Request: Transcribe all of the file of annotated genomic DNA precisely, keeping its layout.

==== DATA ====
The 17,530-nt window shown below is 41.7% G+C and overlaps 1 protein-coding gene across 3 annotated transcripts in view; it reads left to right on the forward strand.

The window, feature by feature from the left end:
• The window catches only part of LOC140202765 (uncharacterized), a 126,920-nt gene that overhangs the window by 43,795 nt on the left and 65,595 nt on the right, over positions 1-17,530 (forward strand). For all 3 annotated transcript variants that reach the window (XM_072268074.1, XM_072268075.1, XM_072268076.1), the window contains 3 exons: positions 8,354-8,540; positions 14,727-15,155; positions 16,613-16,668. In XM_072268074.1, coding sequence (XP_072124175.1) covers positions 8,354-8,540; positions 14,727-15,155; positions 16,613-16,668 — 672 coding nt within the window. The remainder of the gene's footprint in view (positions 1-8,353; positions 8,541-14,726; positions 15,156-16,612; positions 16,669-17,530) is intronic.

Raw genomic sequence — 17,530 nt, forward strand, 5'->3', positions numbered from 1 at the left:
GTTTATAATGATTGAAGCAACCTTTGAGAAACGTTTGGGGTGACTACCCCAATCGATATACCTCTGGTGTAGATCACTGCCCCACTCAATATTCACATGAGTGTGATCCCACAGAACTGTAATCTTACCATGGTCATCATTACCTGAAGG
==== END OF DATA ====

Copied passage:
The 17,530-nt window shown below is 41.7% G+C and overlaps 1 protein-coding gene across 3 annotated transcripts in view; it reads left to right on the forward strand.

The window, feature by feature from the left end:
• The window catches only part of LOC140202765 (uncharacterized), a 126,920-nt gene that overhangs the window by 43,795 nt on the left and 65,595 nt on the right, over positions 1-17,530 (forward strand). For all 3 annotated transcript variants that reach the window (XM_072268074.1, XM_072268075.1, XM_072268076.1), the window contains 3 exons: positions 8,354-8,540; positions 14,727-15,155; positions 16,613-16,668. In XM_072268074.1, coding sequence (XP_072124175.1) covers positions 8,354-8,540; positions 14,727-15,155; positions 16,613-16,668 — 672 coding nt within the window. The remainder of the gene's footprint in view (positions 1-8,353; positions 8,541-14,726; positions 15,156-16,612; positions 16,669-17,530) is intronic.

Raw genomic sequence — 17,530 nt, forward strand, 5'->3', positions numbered from 1 at the left:
GTTTATAATGATTGAAGCAACCTTTGAGAAACGTTTGGGGTGACTACCCCAATCGATATACCTCTGGTGTAGATCACTGCCCCACTCAATATTCACATGAGTGTGATCCCACAGAACTGTAATCTTACCATGGTCATCATTACCTGAAGG